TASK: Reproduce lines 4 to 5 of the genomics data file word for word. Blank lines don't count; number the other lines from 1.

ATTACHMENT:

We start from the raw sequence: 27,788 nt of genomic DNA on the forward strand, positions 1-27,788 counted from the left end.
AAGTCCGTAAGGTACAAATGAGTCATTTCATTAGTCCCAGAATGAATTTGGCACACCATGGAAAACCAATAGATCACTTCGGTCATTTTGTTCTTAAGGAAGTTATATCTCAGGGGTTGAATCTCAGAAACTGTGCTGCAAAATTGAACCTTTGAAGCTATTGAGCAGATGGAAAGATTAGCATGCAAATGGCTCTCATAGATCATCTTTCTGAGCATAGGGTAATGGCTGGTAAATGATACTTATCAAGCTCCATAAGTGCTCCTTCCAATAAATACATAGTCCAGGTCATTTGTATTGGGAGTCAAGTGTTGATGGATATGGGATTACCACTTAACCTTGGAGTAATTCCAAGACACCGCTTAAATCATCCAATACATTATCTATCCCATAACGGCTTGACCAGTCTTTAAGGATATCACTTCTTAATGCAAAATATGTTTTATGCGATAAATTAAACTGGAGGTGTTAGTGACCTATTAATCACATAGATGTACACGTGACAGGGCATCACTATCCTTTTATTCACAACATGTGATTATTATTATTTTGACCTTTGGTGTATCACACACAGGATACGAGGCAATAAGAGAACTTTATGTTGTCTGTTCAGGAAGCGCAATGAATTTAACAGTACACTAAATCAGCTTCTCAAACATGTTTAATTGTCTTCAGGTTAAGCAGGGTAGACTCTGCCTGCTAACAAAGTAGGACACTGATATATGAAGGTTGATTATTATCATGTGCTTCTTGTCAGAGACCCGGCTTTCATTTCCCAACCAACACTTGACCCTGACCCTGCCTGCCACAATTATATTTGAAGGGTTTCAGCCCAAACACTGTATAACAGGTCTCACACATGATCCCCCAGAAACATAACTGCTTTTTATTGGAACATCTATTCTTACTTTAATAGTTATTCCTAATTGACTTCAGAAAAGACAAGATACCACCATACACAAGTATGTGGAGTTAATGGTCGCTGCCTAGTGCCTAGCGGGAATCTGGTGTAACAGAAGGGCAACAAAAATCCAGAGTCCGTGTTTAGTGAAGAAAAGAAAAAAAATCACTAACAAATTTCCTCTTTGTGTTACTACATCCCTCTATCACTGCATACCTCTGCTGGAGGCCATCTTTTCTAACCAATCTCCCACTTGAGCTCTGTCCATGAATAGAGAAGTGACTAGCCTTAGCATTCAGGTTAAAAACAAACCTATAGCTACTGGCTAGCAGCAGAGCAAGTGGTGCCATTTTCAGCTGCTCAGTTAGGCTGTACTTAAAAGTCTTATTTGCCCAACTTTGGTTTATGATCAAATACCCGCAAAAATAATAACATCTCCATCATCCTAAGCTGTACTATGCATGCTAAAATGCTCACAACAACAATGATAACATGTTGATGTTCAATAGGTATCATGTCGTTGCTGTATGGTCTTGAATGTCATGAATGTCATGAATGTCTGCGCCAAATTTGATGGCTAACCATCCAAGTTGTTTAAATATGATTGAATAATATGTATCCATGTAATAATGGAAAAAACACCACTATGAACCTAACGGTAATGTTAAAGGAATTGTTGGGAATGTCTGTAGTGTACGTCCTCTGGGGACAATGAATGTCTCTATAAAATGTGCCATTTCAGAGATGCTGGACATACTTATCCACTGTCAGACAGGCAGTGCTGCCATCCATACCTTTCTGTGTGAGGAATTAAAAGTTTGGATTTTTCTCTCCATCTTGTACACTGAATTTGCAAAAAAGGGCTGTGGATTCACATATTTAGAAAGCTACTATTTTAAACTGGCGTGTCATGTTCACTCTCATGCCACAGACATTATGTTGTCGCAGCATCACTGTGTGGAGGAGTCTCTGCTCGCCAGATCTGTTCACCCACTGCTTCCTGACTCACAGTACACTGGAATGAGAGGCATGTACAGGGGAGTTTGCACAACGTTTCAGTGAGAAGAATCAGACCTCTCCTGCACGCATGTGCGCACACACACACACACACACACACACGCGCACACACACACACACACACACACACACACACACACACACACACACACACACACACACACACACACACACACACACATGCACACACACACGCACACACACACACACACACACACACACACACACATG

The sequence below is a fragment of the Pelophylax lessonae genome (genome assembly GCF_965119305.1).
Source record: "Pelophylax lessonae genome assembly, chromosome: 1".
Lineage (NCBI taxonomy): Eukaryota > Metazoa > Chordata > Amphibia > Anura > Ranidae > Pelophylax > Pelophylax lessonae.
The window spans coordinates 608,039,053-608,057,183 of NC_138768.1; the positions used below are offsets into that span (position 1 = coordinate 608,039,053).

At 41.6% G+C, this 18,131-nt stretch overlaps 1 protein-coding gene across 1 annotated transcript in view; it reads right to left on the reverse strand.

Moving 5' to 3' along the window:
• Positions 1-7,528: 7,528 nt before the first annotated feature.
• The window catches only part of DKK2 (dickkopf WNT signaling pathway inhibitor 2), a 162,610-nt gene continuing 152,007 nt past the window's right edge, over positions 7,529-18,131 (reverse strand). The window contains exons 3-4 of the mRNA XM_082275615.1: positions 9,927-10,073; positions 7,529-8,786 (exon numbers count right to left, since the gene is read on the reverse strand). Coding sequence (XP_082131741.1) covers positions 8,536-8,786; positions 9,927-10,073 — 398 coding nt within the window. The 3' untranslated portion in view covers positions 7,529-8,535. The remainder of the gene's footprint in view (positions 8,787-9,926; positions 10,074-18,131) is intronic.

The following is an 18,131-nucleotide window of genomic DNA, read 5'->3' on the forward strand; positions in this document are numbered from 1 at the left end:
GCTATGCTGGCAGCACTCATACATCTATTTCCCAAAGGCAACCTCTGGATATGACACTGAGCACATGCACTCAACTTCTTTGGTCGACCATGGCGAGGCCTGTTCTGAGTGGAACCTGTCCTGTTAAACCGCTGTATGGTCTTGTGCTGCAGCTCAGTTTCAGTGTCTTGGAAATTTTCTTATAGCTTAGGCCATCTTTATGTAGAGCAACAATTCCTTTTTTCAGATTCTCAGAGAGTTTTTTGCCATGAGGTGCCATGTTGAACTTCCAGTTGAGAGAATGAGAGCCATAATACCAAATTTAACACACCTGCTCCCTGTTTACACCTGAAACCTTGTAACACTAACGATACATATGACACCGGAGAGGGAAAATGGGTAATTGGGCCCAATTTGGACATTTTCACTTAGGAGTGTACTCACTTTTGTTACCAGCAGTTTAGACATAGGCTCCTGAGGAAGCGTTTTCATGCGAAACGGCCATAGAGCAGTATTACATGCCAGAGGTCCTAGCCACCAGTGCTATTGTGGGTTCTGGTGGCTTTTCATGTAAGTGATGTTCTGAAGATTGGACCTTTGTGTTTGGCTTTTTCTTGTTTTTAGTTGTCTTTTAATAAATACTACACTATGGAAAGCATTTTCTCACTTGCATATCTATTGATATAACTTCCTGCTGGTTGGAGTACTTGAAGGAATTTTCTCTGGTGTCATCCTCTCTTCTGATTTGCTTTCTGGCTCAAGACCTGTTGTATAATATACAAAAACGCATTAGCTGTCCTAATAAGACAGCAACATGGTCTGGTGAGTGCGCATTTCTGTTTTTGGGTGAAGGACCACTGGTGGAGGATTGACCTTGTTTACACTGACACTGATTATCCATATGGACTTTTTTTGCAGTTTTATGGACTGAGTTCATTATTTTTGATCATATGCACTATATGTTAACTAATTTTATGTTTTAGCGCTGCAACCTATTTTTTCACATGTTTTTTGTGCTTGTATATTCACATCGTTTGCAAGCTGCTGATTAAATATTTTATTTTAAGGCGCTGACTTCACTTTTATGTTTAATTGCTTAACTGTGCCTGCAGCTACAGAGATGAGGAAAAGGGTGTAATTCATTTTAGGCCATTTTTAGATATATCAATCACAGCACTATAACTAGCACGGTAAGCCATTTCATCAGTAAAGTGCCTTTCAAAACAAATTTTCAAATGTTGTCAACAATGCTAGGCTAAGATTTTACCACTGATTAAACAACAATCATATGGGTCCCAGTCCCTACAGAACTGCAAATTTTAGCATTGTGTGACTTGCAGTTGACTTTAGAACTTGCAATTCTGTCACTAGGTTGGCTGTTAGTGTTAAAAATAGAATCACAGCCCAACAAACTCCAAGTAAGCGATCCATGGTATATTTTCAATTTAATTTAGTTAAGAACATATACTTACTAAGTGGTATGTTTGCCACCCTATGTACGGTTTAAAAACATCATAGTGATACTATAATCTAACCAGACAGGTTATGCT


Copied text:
Source record: "Pelophylax lessonae genome assembly, chromosome: 1".
Lineage (NCBI taxonomy): Eukaryota > Metazoa > Chordata > Amphibia > Anura > Ranidae > Pelophylax > Pelophylax lessonae.